Make ‘Em All Mexican
curated by Dr. Karen Mary Davalos
artist interview with Armando Durón
Dr. Karen Mary Davalos is an art historian and author. She serves as chair and associate professor of Chicana/o Studies at Loyola Marymount University in Los Angeles, states, “From one perspective, Vallejo has stolen, denied, and suppressed white representational power, and with a brush stroke, she has recoded it brown. Vallejo’s series is quietly disorienting, fiercely defies closure, and invokes uncertainty. Viewers have the sense that Vallejo is not yet finished with her social critique. Racial coding, she reminds us, is only skin-deep.”
Armando Durón, collector states. “Make ‘Em All Mexican are reconstructed memories-a life as we had hoped it had been. This work represents memories hidden in the deepest recesses of our minds evoking an almost visceral reaction of pain in memories repressed. After the initial euphoria of seeing the world we had wished for – true emotion sets in, and it packs a wild punch.”
Kathy Gallegos, Director, Ave 50 Studio, states, “In her newest work, Make ‘Em All Mexican, Vallejo takes a leap into the conceptual where she explores questions of race. On the surface these images are outright funny – but upon reflection they raise many questions. What do they say about exclusion? Who is being excluded? Are we all one people? We encourage you to join us in this dialog because, after all, democracy is about freedom of speech.”
Linda Vallejo: Make ‘Em All Mexican at Avenue 50 Gallery
Art Ltd. Magazine, Los Angeles, CA
by Marlena Donohue, Editor
July / August 2011
Linda Vallejo began in the ’80s as part of the stridently Latino movement including ASCO, demanding a place for brown artists, and noting the near absent representations of non-white experience/ selfhood at every level of US culture. Her work has included performances enacting indigenous rituals, Meso-American figurative styles remotely calling up mythic Olmec or Mayan heads, and conspicuously non-modernist colors—pinks, saturated yellows, gaudy blues—typical of age-old folk traditions but linked by mainstream reflex to tourist-pandering souvenirs like serapes and sombreros. In her current show, Vallejo turns to found objects re-purposed from thrift store curios, advertising, film and museum masterworks, variously painted, collaged, and re-configured so all skin is brown. Third grade primers feature Dick and Jane re-imagined as a Pedro and Maria; an ad-hawking all-American ale features what could be a campesino; ceramic figurines of a Rococo couple wear the default wigs and cinched waists, but blanched, powdered faces have given way to rich, chocolaty skin.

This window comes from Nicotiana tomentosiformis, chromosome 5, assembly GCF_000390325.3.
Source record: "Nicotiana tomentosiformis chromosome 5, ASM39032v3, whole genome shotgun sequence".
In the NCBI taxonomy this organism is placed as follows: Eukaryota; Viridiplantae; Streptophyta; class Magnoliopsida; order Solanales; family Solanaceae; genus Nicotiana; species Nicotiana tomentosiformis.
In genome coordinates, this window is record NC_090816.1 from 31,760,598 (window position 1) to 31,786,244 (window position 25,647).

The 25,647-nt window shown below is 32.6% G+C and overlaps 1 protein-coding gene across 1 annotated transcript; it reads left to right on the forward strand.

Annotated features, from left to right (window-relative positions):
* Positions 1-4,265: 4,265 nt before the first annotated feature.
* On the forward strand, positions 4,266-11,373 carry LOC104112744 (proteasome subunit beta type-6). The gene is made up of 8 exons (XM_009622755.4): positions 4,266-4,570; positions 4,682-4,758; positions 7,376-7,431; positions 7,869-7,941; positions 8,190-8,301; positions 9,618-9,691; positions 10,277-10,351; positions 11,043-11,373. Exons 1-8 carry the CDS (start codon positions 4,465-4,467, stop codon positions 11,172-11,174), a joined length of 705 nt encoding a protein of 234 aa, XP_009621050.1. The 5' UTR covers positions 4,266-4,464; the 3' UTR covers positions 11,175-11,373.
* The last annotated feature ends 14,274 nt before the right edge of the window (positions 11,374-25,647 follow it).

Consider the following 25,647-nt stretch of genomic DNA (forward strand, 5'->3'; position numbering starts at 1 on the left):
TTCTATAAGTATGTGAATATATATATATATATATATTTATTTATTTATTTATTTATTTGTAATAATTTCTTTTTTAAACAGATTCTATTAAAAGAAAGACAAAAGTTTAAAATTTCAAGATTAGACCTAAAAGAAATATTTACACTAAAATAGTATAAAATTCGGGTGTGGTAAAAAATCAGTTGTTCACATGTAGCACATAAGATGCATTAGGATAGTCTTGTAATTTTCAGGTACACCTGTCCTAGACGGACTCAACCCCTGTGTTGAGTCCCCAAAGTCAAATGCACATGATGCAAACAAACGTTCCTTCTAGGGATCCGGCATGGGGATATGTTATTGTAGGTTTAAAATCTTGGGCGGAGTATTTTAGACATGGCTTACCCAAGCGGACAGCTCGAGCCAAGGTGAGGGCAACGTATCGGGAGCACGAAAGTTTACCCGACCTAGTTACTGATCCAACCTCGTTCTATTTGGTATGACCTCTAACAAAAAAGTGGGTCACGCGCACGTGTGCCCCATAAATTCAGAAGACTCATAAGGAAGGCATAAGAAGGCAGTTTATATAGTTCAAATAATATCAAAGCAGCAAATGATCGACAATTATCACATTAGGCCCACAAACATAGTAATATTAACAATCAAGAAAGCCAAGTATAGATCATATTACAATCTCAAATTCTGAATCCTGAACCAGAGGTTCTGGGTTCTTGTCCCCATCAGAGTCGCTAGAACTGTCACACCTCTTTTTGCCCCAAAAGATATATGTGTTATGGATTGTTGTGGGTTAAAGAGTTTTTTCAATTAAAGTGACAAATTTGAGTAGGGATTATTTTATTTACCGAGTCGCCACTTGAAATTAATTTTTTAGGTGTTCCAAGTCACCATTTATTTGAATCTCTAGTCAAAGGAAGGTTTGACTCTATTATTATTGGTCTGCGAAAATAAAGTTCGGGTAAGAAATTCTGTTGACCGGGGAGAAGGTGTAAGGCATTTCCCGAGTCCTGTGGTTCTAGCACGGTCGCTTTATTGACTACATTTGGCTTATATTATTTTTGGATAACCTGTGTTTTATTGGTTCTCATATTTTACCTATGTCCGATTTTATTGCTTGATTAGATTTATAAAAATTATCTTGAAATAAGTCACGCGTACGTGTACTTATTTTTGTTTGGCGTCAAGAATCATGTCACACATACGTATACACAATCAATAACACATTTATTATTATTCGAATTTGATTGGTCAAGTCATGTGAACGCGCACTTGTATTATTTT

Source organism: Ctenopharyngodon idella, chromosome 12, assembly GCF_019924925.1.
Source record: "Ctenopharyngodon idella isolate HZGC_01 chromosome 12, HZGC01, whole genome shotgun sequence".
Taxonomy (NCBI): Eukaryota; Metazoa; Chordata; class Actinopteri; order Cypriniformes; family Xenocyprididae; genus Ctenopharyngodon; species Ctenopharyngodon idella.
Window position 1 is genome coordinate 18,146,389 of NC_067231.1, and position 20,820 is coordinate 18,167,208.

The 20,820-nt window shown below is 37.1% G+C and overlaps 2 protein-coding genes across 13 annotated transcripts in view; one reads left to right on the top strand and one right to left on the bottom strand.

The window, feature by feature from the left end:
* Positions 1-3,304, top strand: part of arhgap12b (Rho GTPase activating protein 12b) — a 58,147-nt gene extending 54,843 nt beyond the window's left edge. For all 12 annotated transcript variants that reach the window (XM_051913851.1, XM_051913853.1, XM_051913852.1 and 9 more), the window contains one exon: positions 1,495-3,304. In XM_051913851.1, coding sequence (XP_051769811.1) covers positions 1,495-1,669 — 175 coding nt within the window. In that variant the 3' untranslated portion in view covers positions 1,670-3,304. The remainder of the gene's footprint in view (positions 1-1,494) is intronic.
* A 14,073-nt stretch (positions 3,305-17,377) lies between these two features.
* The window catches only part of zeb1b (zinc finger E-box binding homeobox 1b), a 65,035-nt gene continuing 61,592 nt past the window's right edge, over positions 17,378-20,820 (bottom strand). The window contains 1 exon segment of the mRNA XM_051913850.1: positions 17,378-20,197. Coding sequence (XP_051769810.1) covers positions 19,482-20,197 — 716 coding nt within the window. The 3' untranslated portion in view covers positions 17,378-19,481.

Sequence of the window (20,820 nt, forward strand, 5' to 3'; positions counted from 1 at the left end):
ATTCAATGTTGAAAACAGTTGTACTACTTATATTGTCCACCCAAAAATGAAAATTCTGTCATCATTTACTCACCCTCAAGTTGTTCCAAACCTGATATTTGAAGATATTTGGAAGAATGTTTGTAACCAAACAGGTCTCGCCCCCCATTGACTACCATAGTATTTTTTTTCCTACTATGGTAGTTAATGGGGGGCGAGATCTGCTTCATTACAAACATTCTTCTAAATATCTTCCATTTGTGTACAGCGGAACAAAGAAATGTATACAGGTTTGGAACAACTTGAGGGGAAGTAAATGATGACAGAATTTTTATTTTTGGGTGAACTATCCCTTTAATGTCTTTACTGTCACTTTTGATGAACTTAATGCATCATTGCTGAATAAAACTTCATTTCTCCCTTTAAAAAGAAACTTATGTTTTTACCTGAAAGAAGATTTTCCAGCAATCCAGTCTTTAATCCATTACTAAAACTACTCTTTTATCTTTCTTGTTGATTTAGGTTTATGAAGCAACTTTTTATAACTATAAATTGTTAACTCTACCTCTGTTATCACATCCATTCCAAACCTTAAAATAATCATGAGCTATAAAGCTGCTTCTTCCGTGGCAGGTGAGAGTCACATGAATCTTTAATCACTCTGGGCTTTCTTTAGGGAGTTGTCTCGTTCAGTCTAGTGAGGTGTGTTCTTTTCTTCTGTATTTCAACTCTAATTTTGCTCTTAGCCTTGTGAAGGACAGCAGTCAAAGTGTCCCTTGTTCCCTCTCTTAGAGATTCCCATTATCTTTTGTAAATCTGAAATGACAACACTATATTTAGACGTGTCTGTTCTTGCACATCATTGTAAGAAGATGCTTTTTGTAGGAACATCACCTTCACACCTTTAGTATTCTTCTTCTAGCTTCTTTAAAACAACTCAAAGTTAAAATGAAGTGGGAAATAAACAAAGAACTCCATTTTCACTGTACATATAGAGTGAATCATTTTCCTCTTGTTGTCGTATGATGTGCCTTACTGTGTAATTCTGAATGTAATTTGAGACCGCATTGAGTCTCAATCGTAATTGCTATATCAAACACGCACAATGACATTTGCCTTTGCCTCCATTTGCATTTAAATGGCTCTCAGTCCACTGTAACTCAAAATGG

For 30 years we’ve grown used to seeing hybridity addressed in art; think of Cindy Sherman, Adrian Piper’s Colored People, or Morimura inhabiting the persona of Marilyn Monroe. To a quick read then, Vallejo’s collisions of race can seem obvious, a bit rehashed, and raising what we’d like to think are passé ’70s concepts: The discomfort they create, and our initial response to dismiss them as old news is part of her point. First, their almost vaudeville ubiquity here only points out the absence of such faces in actual images that culture uses every day, Secondly, subtle things drive home just how deep race still runs. A found candy dish sports fussy little nude figures around its long stem. In typical white porcelain, these read as decoration—playful putti. Colored brown by Vallejo, we almost can’t help but read the little cherubs as toiling, carrying not a dainty vessel, but a load. The exaggerated clichés here seem deliberate, designed to remind us that however much myriad identities/realities are marketed both in academia and consumer culture as the new ‘post race’ norm, the ideology of racial dominance continues.